Classic Car Capital

Toyota Under Fire – Book Review

Toyota Under Fire: Lessons for Turning Crisis into Opportunity

By Martin Swig

Toyota Under Fire Book CoverIn the last two years, Toyota has been the target of more negative publicity than any auto company in recent years. Some of the fault lies with Toyota, but most of the blame must be on an inept, maybe even deceitful Department of Transportation, a UAW anxious to bloody their longtime nemesis, and a thoroughly gullible press corps.

Author Jeffrey Liker is a professor at the University of Michigan, and a longtime observer of Toyota’s business culture, while author Timothy Ogden is a business writer. This book is a study of how Toyota responded to these troubles, in accordance with their longtime guiding principles.

Liker points out that a typical company would have responded to these pressures by firing people and announcing a newly formulated strategy for conducting its business in the future. Toyota fired no one. They looked inward to their longtime guiding principles that had made them the manufacturer of the highest quality automobiles in the world. They looked to see how they had departed from their principles, and how they could solve their problems by applying those proven principles.

The biggest problem was “unintended acceleration” — cars becoming uncontrollable by their drivers. Most “car people” knew instinctively that the problem was with the drivers who were hitting the wrong pedal. The Audi “unintended acceleration” debacle in the late ‘80s saw the same news media frenzy and reporters’ willingness to believe nonsense. In the end, it was determined that Audi drivers were stepping on the wrong pedal.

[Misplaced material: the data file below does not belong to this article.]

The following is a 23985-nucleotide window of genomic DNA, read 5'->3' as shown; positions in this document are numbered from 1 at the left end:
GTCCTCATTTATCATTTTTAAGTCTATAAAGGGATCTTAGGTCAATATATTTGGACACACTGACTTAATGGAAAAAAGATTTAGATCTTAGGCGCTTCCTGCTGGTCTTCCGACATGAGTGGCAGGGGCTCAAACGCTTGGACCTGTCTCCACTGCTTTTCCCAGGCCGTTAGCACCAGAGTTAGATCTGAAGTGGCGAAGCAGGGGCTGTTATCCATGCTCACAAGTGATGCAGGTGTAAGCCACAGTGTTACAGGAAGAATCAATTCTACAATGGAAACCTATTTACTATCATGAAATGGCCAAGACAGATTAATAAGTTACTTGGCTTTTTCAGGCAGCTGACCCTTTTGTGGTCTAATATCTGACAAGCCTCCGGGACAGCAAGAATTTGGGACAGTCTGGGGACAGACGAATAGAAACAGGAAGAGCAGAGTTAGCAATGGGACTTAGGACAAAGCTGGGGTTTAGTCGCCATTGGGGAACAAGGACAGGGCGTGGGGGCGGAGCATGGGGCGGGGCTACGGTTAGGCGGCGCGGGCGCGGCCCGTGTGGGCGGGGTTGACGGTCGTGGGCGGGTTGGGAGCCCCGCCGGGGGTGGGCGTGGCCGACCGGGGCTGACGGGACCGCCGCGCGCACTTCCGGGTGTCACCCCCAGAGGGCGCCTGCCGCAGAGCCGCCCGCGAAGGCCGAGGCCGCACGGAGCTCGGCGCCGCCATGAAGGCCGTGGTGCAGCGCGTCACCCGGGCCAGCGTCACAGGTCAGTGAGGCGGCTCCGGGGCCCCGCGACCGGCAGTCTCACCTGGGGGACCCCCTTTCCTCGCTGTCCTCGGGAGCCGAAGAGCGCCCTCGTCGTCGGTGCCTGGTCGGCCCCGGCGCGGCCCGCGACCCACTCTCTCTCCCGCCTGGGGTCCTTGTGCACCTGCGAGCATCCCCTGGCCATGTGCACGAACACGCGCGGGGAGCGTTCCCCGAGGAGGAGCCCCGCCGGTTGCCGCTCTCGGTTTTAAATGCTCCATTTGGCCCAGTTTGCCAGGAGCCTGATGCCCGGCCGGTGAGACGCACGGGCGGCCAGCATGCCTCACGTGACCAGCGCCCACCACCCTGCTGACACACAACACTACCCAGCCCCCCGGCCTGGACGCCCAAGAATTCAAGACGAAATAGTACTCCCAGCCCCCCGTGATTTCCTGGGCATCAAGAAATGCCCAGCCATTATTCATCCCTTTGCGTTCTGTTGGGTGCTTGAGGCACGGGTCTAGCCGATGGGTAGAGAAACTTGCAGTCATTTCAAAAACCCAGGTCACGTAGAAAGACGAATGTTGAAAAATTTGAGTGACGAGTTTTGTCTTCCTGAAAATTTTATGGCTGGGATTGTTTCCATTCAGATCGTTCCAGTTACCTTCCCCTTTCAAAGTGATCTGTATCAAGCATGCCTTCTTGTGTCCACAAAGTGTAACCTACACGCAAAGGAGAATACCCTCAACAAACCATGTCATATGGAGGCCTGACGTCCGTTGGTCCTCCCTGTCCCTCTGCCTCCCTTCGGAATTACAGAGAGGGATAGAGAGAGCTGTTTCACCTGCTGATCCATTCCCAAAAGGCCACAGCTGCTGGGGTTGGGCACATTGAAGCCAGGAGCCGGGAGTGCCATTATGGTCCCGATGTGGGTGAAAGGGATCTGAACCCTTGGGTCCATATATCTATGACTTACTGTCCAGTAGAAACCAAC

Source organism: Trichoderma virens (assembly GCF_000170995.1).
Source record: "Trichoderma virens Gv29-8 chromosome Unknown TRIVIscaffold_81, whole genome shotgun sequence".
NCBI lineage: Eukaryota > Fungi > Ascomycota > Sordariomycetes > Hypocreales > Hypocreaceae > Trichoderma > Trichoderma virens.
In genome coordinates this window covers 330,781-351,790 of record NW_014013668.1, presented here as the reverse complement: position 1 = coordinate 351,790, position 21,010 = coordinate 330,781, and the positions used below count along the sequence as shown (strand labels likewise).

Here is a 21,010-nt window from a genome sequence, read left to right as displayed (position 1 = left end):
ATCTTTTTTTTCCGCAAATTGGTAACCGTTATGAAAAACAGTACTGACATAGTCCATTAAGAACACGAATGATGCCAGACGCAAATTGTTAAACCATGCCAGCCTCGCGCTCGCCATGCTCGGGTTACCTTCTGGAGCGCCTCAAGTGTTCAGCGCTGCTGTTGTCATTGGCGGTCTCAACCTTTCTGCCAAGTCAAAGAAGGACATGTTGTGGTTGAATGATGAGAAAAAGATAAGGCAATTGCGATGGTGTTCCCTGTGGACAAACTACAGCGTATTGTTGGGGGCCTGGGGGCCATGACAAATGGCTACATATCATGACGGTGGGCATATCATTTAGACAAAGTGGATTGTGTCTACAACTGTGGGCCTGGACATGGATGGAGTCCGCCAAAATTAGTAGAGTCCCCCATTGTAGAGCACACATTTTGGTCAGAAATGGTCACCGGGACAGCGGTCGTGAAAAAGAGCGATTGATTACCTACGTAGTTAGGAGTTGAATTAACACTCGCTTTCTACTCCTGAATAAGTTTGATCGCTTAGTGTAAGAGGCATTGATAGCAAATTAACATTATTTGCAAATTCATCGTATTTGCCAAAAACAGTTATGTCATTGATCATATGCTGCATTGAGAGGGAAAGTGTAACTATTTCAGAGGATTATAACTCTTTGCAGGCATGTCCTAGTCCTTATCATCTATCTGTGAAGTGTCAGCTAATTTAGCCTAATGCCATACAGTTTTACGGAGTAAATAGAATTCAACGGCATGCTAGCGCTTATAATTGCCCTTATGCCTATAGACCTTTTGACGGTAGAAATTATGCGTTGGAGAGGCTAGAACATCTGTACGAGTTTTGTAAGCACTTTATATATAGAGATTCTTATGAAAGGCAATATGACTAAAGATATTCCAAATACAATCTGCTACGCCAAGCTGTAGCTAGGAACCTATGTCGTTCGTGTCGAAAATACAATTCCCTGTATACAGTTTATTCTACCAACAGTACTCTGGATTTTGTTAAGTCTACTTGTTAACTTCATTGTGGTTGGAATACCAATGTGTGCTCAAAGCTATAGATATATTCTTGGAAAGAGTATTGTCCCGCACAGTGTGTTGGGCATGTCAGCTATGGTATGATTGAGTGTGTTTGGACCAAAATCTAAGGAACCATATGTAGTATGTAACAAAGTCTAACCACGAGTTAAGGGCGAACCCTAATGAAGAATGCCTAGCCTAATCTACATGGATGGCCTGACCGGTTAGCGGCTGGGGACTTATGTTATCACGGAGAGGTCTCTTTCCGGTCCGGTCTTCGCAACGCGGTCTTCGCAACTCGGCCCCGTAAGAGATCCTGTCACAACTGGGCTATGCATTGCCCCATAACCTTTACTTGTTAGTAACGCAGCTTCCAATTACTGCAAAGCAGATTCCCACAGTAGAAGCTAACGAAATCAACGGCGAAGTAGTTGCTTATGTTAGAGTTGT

Toyota could have blamed Toyota owners but they didn’t want to do that publicly. So they endured considerable abuse and mistreatment before they were finally vindicated. Much like Audi – media frenzy, government frenzy, lost sales, damaged reputation. All based on fiction and imagination.

A good read. You’ll want to buy a Toyota.

Toyota Under Fire: Lessons for Turning Crisis into Opportunity

Authors: Jeffrey K. Liker and Timothy W. Ogden
Publisher: McGraw-Hill (March 2011)
Format: Hardcover, 8.4” x 5.5, 237 pages
ISBN: 978-0071762991
Price: $20.00

[Source: Martin Swig]

Show Comments (3)

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  1. Toyota DID blame the customer/driver of their [yawn] boring, unimaginative refrigerators on wheels. I wouldn’t touch one witht a barge pole.

  2. Much of what Martin states is true,however,Toyota is not a Saint.  I understand the vicious dynamic of the press and the presumption of guilt rather than innocence, and unfortunately it is pervasively reflected in our media today.  Tragic, and yes we as consumers are gullible.
    As a dealer, having watched Toyota’s behavior  with regards to systemic problems with their cars, as a Japanese culture, they have not been forthright with admitting guilt. This is not uncommon.   A good example of this was the engine sludge issue in the 5SFE four cylinder and 3.0 liter engines from 1997 to 2002. 
    Toyota, for months, denied any problems, literally, through the dealer networks accussing customers of not changing their oil frequently enough.  Many of these buyers, lost their engines at around the 80K mile mark, having to spend thousands of dollars replacing them.  Not good press for Toyota.
    Ultimately, and yes, through the media, Toyota was exposed having a design issue with these engines, and “stepped up to the plate” in offering a extended warranty, and reimbursing customers for previous repairs.
    Let’s be frank.   Toyota,as with any other car company is susceptible to defects.  Have they been exemplary in their behaviour addressing them.?  Somewhat, but we have all seen worse.   They build a good product and Martin is right in the fact that we as consumers should learn to read between the lines with regards to any negative press disseminated against any automotive car manufactuer.